Information Literacy

Information Literacy

Elaine Fabbro
Copyright: © 2009 |Pages: 5
DOI: 10.4018/978-1-60566-198-8.ch168
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The Association of College and Research Libraries (ACRL) Information Literacy Competency Standards for Higher Education defines information literacy as the ability to recognize the need for information, and be able to locate, evaluate, and use the information effectively (2000, p.2). Information literacy is essential in the creation of lifelong learners (Wallis, 2005, p. 221). Educators struggle continually to ensure that students are not only able to successfully navigate through the plethora of information available, but that they are able to think critically about information, and put it to use in all aspects of their lives. Information literacy skills instruction can serve as a method to help meet this goal. However, in order to provide information literacy instruction it is necessary to fully understand the concept and all it entails, including how it can be implemented and the benefits it offers to students, educators, and higher education institutions as a whole.
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Main Focus: Technology, Best Practices, Collaboration, Pedagogy And Assessment

Information literacy is not discipline specific, nor is it solely the realm of academe. The skills that are encompassed by information literacy, as defined above, naturally lead the learner towards self-directed learning and can be useful in both formal and informal educational situations. Given the rapid change in technology, it has become equally as important to have information technology skills. An increasing amount of information is in electronic form, requiring learners to be able to use a computer or portable device and software to be able to access it. Information technology skills therefore support information literacy, in that they allow learners more opportunities to find needed information. As Eisenberg, Lowe & Spitzer note, information literacy is also comprised of network literacy, media literacy and visual literacy.

All students have the right to, and need for information literacy skills instruction, whether they be remote learners or campus-based. ACRL delineates this in a number of documents, including the information literacy competency standards (2000) and in the 2008 Standards for Distance Learning Library Services. In discussing information literacy, the Standards for Distance Learning Library Services state that “[t]he library must provide information literacy instruction programs to the distance learning community in accordance with the ACRL Information Literacy Competency Standards for Higher Education . . . The attainment of lifelong learning skills through general bibliographic and information literacy instruction in academic libraries is a primary outcome of higher education, and as such, must be provided to all distance learning students (ACRL, 2008, para. 31).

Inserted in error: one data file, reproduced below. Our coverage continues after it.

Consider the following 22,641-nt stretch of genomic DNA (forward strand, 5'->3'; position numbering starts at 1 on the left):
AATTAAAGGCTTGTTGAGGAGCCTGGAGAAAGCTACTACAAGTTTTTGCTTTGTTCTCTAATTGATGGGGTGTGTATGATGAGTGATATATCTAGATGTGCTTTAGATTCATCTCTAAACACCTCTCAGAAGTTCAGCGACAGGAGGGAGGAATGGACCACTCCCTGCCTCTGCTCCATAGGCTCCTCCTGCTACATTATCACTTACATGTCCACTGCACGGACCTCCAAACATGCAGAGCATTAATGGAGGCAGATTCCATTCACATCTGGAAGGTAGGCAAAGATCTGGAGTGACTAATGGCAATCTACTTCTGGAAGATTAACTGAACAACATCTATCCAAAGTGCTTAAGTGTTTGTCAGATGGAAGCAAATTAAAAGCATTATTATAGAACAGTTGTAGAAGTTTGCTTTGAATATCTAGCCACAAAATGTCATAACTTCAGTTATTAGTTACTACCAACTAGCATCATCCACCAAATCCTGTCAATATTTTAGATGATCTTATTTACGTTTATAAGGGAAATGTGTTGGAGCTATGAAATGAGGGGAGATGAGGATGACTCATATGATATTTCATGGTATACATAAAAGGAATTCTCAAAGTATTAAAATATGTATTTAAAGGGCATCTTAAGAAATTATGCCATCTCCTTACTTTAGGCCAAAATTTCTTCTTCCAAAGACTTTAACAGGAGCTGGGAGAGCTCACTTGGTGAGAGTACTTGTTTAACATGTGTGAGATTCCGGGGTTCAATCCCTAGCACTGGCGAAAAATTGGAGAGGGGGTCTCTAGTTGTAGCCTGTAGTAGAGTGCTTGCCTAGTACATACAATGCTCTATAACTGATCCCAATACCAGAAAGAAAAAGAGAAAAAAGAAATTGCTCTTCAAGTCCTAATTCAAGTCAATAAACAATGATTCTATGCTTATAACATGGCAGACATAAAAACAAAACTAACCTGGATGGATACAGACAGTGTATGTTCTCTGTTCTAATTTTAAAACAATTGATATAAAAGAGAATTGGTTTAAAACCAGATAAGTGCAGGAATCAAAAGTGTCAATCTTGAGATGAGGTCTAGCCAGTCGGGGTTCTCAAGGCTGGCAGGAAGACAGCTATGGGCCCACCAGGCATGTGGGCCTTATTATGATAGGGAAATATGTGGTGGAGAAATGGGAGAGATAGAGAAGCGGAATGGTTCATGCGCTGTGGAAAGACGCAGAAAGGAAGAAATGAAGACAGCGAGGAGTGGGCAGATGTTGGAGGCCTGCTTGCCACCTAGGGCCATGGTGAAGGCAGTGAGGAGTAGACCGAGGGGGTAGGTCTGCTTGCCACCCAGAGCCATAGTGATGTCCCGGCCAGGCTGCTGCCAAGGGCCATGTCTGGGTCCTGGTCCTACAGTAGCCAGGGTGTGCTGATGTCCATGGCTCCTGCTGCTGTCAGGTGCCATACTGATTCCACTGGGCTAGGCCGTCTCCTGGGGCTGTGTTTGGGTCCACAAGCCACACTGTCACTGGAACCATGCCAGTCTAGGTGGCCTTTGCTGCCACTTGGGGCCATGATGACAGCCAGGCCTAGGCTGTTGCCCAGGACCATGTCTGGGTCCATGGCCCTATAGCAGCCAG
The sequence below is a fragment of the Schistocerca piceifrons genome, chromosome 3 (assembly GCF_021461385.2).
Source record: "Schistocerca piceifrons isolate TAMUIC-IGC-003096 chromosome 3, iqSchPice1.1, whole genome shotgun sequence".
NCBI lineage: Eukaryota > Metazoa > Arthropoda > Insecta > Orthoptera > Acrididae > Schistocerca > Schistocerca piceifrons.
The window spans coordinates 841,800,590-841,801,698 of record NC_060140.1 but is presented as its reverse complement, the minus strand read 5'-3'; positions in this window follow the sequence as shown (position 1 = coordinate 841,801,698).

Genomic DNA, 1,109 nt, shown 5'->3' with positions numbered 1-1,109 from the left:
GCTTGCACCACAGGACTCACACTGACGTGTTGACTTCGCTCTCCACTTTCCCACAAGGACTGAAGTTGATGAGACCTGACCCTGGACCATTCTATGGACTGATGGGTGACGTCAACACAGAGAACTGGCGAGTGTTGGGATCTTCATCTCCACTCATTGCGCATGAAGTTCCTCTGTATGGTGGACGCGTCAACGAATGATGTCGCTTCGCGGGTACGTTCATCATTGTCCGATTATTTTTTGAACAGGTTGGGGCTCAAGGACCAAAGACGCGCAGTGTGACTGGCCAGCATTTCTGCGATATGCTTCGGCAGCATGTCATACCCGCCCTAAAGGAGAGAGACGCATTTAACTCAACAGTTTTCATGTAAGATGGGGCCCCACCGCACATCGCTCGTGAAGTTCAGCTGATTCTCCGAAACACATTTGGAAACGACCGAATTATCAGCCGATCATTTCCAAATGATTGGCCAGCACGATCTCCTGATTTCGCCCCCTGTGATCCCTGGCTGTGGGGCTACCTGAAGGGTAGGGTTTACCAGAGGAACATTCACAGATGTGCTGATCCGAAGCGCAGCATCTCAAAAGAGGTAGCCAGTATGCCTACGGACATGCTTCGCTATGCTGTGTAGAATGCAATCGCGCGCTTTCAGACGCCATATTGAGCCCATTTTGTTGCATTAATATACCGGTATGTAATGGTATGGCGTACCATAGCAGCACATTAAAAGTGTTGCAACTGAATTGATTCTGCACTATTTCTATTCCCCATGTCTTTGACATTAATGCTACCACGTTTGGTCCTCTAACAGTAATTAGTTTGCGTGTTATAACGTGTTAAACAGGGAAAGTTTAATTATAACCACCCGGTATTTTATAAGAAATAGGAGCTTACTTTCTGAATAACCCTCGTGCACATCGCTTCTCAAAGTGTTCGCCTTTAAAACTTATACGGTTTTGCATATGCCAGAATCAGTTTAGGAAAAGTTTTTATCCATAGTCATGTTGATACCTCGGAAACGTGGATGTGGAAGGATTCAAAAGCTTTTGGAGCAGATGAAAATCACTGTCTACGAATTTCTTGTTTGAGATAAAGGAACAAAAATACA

Key Terms in this Chapter

Information Literacy: The ability to find, use and evaluate information in an ethical fashion.

ICT Technology Competency: The ability to utilize electronic reference sources to find, use and evaluate information for a specific purpose.

Lifelong Learning: Continuing to learn throughout life through the development of existing skills, whether they have been learned in school or not.

Critical Reading: The ability to evaluate closely the meaning of a text and understand the context in which it was written.

Visual Literacy: The ability to use and evaluate information in a variety of formats.

Media Literacy: The ability to evaluate information from the media.

Network Literacy: The ability to negotiate networked information.

Critical Thinking: The ability to think about a topic from a variety of angles in order to form an opinion.

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